KACC pharmacy to close for system upgrades
December 8, 2011
FORT GEORGE G. MEADE, Md. -- Kimbrough Ambulatory Care Center's pharmacy will close from Dec. 23 to Jan. 2 to undergo a technical upgrade to improve its operations and enhance the speed, safety and accuracy of dispensing prescriptions.
A new robotic prescription-dispensing system will be installed while the pharmacy is closed. The pharmacy will reopen Jan. 3.
The system will work with the pharmacy's existing computer system to fill, label and collate up to 150 prescriptions per hour, dispensing tablets and capsules of any size and shape into standard pharmacy vials.
The robotic system was developed by ScriptPro Pharmacy Automation, a company located in Mission, Kan.
There is little chance of error and no drug cross-contamination because the system fills directly from the dispensing cell into the vial. Bar codes are used throughout the process to ensure accuracy and quality control, according to the ScriptPro product brochure. The system also prints and applies the prescription label.
The pharmacy's staff can manage the dispensing process using computer touch screens at their workstations to verify and approve the final product.
"The expectation is that we will increase patient safety and efficiency; it's a win-win," said Maj. Martin Russell, chief of pharmacy services. "The robot will do a lot of the work for us, and we can focus on patient care."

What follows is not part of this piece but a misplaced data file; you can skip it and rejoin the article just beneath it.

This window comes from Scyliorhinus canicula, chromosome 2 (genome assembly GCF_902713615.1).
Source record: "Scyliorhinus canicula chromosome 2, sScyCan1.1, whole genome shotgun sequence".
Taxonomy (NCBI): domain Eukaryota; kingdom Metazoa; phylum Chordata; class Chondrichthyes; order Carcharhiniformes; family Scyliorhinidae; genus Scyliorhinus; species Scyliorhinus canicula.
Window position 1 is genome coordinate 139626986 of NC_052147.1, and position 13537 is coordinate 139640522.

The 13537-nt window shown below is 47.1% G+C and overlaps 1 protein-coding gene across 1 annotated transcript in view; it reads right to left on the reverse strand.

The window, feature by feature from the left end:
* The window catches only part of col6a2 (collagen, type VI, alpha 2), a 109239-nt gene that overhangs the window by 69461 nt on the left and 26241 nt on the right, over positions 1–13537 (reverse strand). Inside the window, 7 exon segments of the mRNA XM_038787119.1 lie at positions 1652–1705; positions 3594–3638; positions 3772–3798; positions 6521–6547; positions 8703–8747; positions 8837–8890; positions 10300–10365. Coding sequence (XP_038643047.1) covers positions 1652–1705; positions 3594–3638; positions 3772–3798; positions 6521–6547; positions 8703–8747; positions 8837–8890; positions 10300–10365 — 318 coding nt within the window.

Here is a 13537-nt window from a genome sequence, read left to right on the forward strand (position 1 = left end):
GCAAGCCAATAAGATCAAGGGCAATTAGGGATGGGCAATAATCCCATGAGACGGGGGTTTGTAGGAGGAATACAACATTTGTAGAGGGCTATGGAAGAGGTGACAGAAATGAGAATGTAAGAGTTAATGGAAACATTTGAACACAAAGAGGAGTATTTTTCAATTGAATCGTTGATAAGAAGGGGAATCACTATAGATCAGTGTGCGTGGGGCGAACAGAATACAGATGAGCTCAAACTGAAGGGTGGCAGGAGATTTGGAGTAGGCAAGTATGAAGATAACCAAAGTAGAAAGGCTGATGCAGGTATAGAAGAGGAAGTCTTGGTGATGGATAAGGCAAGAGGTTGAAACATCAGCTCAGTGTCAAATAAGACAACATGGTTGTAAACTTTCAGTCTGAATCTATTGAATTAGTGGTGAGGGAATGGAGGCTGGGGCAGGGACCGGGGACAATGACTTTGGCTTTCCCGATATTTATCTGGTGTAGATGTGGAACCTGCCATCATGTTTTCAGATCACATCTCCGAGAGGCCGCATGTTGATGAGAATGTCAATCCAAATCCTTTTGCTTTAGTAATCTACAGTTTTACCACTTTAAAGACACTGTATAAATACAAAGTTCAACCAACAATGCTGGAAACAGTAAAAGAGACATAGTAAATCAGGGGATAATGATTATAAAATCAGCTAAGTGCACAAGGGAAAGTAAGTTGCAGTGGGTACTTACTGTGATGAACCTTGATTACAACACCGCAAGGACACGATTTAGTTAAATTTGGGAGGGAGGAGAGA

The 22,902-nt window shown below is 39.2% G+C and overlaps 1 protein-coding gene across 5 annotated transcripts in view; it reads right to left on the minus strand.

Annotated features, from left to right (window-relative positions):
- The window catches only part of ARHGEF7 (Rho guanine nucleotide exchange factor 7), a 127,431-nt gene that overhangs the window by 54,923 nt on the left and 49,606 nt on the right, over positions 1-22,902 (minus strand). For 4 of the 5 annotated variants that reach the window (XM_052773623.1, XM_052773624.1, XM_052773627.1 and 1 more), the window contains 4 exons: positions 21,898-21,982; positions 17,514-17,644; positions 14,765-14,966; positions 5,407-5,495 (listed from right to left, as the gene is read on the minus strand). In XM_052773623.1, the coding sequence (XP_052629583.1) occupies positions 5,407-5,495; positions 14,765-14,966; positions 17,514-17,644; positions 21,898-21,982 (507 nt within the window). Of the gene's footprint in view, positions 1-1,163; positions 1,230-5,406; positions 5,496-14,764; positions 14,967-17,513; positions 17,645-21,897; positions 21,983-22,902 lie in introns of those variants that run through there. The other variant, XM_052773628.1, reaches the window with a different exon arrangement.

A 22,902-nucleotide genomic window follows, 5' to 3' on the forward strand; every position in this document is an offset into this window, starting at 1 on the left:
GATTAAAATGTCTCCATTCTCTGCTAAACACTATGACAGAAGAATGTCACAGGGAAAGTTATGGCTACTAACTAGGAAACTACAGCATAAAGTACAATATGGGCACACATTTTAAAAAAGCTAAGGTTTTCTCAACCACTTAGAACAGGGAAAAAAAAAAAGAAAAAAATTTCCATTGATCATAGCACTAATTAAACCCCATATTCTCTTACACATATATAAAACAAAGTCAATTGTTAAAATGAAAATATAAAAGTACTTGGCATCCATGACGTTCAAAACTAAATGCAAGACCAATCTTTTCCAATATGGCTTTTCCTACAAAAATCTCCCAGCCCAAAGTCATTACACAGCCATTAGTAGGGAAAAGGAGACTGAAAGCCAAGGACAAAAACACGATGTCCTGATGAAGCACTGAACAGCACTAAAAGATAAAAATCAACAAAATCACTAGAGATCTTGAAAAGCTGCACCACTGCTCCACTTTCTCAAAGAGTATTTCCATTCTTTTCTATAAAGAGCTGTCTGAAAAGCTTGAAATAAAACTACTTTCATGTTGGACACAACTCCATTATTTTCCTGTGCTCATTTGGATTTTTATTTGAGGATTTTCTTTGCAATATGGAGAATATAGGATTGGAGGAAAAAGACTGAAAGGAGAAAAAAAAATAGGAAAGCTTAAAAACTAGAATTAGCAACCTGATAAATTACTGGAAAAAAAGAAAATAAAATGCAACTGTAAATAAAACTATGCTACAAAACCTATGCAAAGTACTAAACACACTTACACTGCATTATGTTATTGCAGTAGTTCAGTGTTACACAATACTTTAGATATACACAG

Sgt. 1st Class James Wilson, the noncommissioned officer-in-charge of the pharmacy, said many Army pharmacies use automation to improve and ensure patient safety.
"The train has come around to us, and it's time to get on," he said.
The pharmacy recommends that patients pick up their medication refills before Dec. 27 or after Jan. 1.
If this is not possible, new prescriptions and refills can be handled by another military medical treatment facility in the region.
Civilian network pharmacies, such as CVS, Walmart and Walgreens, which accept Tricare insurance, can also be of service.
"We do appreciate our patients' patience during this transition," Russell said. "When we're done, we will provide better patient care."